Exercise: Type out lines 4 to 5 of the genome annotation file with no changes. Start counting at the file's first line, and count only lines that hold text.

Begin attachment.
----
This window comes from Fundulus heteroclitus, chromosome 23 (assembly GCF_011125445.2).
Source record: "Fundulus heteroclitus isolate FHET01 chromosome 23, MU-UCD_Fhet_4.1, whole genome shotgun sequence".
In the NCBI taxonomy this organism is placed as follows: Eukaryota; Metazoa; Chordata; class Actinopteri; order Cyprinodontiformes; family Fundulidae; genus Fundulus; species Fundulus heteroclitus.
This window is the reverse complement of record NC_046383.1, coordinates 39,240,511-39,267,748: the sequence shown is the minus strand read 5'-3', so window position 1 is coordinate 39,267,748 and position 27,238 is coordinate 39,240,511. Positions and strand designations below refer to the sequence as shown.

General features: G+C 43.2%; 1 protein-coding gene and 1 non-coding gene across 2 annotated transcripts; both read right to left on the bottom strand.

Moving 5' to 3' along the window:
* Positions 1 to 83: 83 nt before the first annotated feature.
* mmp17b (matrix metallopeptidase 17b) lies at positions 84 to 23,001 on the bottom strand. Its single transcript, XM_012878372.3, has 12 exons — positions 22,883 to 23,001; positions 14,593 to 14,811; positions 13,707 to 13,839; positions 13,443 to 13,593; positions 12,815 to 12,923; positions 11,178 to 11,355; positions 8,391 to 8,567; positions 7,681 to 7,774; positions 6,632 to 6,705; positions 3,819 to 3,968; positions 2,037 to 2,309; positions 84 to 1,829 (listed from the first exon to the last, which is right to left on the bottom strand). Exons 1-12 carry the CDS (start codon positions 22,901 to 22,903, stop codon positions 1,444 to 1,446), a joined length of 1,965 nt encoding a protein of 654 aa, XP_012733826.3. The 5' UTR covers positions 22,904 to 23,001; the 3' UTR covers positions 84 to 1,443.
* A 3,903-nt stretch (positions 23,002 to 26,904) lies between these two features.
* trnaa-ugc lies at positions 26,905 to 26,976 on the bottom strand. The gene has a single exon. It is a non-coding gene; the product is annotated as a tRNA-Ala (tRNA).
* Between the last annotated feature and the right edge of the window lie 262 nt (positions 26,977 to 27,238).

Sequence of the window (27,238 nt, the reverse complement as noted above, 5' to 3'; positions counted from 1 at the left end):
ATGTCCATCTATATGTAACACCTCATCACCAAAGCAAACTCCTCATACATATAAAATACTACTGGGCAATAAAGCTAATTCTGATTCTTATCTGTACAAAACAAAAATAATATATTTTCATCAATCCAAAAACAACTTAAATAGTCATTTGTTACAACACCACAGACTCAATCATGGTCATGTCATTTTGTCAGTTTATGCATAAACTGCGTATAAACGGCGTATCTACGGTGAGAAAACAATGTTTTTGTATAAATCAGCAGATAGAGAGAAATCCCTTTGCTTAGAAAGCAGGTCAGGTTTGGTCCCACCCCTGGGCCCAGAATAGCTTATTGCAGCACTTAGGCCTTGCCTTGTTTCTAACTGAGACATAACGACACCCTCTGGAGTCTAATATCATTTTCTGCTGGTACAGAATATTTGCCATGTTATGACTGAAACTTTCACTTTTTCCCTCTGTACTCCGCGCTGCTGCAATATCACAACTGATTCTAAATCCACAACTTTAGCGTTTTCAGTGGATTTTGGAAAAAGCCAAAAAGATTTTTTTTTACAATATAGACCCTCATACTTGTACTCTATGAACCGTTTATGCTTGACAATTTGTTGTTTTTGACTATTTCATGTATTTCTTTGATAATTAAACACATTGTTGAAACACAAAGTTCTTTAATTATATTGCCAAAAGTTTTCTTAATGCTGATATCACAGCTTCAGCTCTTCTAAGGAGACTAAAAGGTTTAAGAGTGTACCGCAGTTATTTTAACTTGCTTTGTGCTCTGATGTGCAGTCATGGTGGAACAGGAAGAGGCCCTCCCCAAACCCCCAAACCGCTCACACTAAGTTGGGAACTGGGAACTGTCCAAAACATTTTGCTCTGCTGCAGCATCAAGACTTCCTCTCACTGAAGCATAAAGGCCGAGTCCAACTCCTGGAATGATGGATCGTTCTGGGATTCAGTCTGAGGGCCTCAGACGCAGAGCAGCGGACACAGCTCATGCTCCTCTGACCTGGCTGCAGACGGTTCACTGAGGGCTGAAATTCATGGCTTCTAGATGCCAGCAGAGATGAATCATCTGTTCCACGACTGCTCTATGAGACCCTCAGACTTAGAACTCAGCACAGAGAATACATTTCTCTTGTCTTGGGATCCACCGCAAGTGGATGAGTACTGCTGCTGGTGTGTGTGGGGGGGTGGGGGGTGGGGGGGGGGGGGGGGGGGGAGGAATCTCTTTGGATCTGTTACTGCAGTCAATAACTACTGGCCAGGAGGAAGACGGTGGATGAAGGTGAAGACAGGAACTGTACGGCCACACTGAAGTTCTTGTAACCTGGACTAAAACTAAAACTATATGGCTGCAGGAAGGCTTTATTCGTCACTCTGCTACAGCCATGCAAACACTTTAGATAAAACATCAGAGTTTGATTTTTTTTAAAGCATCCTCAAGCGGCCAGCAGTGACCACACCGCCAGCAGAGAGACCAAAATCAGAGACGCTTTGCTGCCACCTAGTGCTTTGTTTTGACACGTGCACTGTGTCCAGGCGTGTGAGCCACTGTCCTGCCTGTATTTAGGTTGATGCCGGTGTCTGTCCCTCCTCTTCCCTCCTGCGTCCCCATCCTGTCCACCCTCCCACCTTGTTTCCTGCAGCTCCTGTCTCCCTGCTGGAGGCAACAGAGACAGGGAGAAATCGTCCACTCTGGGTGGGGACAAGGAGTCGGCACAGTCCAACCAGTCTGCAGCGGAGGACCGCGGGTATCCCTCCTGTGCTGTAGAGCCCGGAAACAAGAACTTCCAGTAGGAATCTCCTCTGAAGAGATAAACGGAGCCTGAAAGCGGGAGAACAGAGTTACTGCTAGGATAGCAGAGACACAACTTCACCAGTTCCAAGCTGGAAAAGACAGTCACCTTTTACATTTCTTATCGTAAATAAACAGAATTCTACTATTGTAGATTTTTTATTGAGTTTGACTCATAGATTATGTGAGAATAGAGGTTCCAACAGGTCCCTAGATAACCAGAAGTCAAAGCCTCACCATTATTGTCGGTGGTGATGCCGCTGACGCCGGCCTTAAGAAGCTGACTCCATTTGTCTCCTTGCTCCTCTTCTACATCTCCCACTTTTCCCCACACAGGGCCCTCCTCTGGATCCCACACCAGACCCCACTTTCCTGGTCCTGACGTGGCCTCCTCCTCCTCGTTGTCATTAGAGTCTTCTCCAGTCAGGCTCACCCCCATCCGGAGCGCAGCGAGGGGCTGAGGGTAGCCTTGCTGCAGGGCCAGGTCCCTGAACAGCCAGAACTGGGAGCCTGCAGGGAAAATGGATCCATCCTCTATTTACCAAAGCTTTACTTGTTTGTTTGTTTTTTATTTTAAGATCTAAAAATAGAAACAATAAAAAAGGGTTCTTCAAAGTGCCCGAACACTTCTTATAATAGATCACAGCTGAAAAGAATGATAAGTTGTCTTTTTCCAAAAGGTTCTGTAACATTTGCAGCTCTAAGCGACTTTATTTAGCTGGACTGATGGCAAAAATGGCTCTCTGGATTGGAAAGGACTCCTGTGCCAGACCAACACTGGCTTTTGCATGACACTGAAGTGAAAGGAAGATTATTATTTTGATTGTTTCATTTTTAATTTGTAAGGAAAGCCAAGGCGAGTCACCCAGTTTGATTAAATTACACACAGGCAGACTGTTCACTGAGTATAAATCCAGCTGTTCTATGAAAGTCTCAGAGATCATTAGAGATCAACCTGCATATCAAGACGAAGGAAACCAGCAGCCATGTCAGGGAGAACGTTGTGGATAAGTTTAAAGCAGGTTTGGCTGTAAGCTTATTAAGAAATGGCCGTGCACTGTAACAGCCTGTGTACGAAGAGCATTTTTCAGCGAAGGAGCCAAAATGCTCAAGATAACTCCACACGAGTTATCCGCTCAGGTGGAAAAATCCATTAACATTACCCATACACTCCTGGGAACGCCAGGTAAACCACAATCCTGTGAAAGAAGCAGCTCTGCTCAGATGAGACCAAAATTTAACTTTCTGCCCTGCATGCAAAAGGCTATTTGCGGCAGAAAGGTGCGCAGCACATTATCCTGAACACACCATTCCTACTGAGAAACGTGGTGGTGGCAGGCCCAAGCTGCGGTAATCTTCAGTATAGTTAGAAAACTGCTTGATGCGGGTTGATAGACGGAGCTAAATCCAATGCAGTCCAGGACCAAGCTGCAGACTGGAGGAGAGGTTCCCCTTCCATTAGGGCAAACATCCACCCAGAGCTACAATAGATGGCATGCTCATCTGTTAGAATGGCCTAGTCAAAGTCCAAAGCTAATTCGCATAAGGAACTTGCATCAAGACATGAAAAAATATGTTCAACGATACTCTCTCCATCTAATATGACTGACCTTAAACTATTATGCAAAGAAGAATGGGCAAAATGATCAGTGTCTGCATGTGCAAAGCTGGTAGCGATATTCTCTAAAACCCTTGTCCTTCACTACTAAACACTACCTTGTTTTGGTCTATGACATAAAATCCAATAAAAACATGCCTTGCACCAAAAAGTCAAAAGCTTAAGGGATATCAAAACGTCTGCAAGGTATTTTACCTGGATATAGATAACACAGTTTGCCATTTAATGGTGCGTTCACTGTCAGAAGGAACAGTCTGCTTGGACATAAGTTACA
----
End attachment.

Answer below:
This window is the reverse complement of record NC_046383.1, coordinates 39,240,511-39,267,748: the sequence shown is the minus strand read 5'-3', so window position 1 is coordinate 39,267,748 and position 27,238 is coordinate 39,240,511. Positions and strand designations below refer to the sequence as shown.

General features: G+C 43.2%; 1 protein-coding gene and 1 non-coding gene across 2 annotated transcripts; both read right to left on the bottom strand.